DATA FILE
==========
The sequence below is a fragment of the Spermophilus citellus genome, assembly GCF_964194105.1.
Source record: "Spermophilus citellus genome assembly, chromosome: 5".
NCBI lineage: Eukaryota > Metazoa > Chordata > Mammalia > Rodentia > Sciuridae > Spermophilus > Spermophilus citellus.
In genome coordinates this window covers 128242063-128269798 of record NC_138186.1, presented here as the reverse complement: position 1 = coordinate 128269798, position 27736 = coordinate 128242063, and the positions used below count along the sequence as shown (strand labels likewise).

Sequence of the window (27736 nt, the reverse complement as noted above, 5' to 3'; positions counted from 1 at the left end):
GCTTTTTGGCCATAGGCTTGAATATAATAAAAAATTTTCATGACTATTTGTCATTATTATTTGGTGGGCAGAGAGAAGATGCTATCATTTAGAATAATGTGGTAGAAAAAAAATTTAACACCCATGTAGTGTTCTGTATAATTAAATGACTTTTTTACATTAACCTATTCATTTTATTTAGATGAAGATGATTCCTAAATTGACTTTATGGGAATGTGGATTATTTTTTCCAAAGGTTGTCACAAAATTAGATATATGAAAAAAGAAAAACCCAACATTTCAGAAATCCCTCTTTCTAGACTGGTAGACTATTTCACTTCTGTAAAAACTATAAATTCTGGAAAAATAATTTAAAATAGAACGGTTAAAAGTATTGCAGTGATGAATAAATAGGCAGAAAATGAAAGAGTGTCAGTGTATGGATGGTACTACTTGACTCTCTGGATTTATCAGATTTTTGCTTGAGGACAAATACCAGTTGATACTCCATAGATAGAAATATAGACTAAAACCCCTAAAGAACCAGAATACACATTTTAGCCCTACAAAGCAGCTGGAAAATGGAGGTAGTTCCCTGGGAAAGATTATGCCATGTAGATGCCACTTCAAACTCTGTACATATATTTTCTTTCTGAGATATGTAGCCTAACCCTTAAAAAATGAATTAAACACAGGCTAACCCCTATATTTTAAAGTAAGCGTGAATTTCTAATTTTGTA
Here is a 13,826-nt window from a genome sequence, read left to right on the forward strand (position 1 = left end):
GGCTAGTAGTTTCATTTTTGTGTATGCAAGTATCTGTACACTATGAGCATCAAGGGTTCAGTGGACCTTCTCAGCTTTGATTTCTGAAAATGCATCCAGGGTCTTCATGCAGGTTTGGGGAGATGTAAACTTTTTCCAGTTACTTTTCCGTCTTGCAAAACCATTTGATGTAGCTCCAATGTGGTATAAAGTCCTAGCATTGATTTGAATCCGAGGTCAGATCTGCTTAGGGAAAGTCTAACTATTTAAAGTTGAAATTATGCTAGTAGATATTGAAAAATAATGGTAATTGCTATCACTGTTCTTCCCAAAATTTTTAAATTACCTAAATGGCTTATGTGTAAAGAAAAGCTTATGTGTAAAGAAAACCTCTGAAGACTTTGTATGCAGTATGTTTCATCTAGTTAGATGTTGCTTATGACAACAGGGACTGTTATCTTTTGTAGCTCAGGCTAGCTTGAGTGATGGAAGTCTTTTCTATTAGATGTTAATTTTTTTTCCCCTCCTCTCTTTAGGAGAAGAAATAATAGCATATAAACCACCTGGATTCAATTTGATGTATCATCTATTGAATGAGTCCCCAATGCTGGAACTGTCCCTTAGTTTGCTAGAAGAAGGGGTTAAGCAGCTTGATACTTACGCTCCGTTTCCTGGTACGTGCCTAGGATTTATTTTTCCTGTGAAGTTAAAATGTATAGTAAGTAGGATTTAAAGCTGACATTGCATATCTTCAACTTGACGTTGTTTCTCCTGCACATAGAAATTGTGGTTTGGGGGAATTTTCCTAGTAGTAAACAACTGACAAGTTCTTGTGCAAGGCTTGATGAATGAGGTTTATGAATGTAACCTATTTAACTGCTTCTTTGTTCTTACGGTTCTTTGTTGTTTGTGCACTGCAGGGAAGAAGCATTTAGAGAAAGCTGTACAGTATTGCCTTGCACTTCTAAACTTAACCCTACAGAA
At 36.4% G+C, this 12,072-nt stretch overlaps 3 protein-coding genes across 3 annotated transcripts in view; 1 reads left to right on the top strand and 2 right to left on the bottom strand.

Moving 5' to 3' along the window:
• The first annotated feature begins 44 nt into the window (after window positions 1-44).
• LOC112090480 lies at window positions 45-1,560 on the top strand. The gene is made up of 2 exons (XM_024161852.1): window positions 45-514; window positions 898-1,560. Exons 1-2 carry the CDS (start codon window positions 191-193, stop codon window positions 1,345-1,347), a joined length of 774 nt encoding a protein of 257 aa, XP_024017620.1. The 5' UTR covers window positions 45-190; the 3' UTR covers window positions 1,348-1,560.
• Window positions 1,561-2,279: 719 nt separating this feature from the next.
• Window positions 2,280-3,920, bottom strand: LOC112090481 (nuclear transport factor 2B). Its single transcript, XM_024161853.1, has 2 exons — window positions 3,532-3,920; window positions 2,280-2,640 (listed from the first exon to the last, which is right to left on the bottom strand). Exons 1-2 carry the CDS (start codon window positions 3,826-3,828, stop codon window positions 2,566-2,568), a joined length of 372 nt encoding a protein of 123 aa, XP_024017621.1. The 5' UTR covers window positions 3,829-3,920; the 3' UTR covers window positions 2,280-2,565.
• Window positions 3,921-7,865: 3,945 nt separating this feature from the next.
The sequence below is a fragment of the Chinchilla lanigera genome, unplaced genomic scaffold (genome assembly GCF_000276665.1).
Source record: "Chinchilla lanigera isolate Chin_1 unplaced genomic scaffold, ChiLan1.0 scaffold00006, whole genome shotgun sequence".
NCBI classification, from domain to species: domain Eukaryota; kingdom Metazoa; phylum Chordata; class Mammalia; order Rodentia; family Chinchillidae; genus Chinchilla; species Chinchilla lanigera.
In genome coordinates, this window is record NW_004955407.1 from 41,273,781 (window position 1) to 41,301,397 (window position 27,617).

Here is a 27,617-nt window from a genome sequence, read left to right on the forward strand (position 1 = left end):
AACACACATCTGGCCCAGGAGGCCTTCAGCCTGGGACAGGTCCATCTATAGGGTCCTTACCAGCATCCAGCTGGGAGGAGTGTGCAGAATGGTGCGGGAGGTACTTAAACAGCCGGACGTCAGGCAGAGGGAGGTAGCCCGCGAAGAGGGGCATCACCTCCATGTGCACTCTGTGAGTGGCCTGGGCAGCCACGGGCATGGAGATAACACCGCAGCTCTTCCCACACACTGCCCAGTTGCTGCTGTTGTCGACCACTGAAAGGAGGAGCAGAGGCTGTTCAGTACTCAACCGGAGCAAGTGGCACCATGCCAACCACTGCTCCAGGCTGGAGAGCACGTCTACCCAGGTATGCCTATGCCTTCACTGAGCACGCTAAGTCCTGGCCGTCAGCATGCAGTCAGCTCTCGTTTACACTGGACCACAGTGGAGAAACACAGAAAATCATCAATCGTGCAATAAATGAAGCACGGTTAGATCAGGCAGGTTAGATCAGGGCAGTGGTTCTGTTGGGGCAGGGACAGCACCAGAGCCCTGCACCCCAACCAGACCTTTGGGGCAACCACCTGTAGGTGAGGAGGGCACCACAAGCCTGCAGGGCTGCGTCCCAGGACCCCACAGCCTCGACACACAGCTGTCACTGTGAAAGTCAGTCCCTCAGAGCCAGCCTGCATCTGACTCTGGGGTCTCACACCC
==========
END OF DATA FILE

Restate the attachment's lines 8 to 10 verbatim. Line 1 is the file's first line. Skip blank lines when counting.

GGCTAGTAGTTTCATTTTTGTGTATGCAAGTATCTGTACACTATGAGCATCAAGGGTTCAGTGGACCTTCTCAGCTTTGATTTCTGAAAATGCATCCAGGGTCTTCATGCAGGTTTGGGGAGATGTAAACTTTTTCCAGTTACTTTTCCGTCTTGCAAAACCATTTGATGTAGCTCCAATGTGGTATAAAGTCCTAGCATTGATTTGAATCCGAGGTCAGATCTGCTTAGGGAAAGTCTAACTATTTAAAGTTGAAATTATGCTAGTAGATATTGAAAAATAATGGTAATTGCTATCACTGTTCTTCCCAAAATTTTTAAATTACCTAAATGGCTTATGTGTAAAGAAAAGCTTATGTGTAAAGAAAACCTCTGAAGACTTTGTATGCAGTATGTTTCATCTAGTTAGATGTTGCTTATGACAACAGGGACTGTTATCTTTTGTAGCTCAGGCTAGCTTGAGTGATGGAAGTCTTTTCTATTAGATGTTAATTTTTTTTCCCCTCCTCTCTTTAGGAGAAGAAATAATAGCATATAAACCACCTGGATTCAATTTGATGTATCATCTATTGAATGAGTCCCCAATGCTGGAACTGTCCCTTAGTTTGCTAGAAGAAGGGGTTAAGCAGCTTGATACTTACGCTCCGTTTCCTGGTACGTGCCTAGGATTTATTTTTCCTGTGAAGTTAAAATGTATAGTAAGTAGGATTTAAAGCTGACATTGCATATCTTCAACTTGACGTTGTTTCTCCTGCACATAGAAATTGTGGTTTGGGGGAATTTTCCTAGTAGTAAACAACTGACAAGTTCTTGTGCAAGGCTTGATGAATGAGGTTTATGAATGTAACCTATTTAACTGCTTCTTTGTTCTTACGGTTCTTTGTTGTTTGTGCACTGCAGGGAAGAAGCATTTAGAGAAAGCTGTACAGTATTGCCTTGCACTTCTAAACTTAACCCTACAGAA
At 36.4% G+C, this 12,072-nt stretch overlaps 3 protein-coding genes across 3 annotated transcripts in view; 1 reads left to right on the top strand and 2 right to left on the bottom strand.

Moving 5' to 3' along the window: